Republican gubernatorial candidate Doug Ducey recently has downplayed his relationship with Cathi Herrod, the Christian Right lobbyist who serves as one of Ducey's top policy advisers on his campaign.
Ducey's been questioned about her role in the campaign in the aftermath of Arizona's SB 1062, a product of Herrod and her organization, the Center for Arizona Policy. Ducey's said several times that Herrod's only part of a broad coalition he's built, and explained to the Arizona Republic that he's the "independent voice for Arizona."
Well, how closely to Ducey and Herrod's views align? Perfectly, according to Ducey's answers on the Center for Arizona Policy's candidate surveys.
All candidates for public office in Arizona are offered the chance to fill out this survey, which Ducey has done twice -- once in 2010, when he ran for state treasurer, and again this year.
In both years, Ducey's answers were completely consistent with the Center for Arizona Policy's agenda.
Both supported further regulations of "sexually-oriented businesses," both opposed adding sexual orientation to nondiscrimination laws, both support a Constitutional ban on gay marriage, both oppose a mandate for schools to teach sex ed, and on, and on, and on.
"That's who he is -- he is a Cathi Herrod Republican," says Geoff Vetter, spokesman for Democratic gubernatorial candidate Fred DuVal.
Ducey's spokeswoman didn't return a request for comment on Ducey's alignment on the issues with Herrod.
You can see Ducey's answers to the 2010 and 2014 surveys below, and see if that fits any definition of "an independent voice for Arizona."
The Herrod connection has been a serious issue for Democrats, especially in the wake of SB 1062, which was seen as an anti-gay bill.
Arizona Democratic Party Executive Director D.J. Quinlan publicly called on Ducey to get rid of Herrod, which Ducey refused.
Ducey responded, in part, "If the Arizona Democratic Party is suggesting that I shut myself off and listen to only one side of any issue, my answer, quite simply, is 'No.'"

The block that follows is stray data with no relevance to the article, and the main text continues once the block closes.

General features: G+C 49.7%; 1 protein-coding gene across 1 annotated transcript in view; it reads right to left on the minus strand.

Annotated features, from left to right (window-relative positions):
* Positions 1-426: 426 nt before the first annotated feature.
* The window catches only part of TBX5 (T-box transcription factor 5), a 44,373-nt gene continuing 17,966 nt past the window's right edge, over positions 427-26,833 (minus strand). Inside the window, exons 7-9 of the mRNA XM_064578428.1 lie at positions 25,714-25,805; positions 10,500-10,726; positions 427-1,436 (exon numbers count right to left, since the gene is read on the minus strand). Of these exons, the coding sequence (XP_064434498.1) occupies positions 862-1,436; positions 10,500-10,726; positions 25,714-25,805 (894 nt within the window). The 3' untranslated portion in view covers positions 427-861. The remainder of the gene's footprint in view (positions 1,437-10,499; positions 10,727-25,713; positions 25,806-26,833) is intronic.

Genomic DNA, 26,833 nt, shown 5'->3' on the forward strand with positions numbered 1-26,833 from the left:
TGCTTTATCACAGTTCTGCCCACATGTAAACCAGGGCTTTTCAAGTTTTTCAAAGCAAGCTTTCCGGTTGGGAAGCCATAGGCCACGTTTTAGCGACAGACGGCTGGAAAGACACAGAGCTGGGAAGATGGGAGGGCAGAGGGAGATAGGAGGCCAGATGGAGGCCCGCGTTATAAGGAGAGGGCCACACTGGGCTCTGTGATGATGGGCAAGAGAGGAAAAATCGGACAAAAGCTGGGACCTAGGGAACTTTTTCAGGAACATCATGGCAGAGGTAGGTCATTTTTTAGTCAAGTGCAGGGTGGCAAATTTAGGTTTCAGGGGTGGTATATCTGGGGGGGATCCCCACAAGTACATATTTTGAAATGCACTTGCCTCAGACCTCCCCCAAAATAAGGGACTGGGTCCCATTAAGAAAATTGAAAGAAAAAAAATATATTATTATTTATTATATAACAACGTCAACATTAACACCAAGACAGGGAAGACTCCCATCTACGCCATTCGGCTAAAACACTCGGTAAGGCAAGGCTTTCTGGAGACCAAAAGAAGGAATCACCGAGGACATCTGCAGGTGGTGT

In addition to the ideological ties, Ducey's also given money to the Center for Arizona Policy through his nonprofit, the Ducey Family Foundation:
Despite his unwillingness to part with Herrod, Ducey has distanced himself from her a bit. Herrod is no longer listed under "supporters" on Ducey's campaign website (other divisive figures like Sheriff Joe Arpaio and Senator Ted Cruz have also been removed), and Ducey has said that he would have vetoed the infamous SB 1062.
However, that second part comes with a caveat. Ducey told the Arizona Daily Star months ago:
"The religious liberty issues that SB 1062 attempts to address are legitimate ones, and I believe there is a way to draft language that would address the concerns of everyone involved and avoid the acrimony and notoriety that have accompanied this bill's passage. I would veto SB 1062, but would then bring together all the interested parties before this legislative session adjourns to forge consensus on acceptable language protecting religious liberty."Notice on Ducey's 2014 candidate questionnaire that he said he supports, "Protecting individuals and businesses from being required to provide services or use their artistic expression in a manner that violates their moral or religious beliefs."
To SB 1062 opponents, the bill was a clear attempt at giving business owners a green light to discriminate against gays. At the same time, the Center for Arizona Policy explicitly opposes adding sexual orientation as a protected class in anti-discrimination laws. And, again, Ducey's candidate survey shows where he stands on that issue as well.
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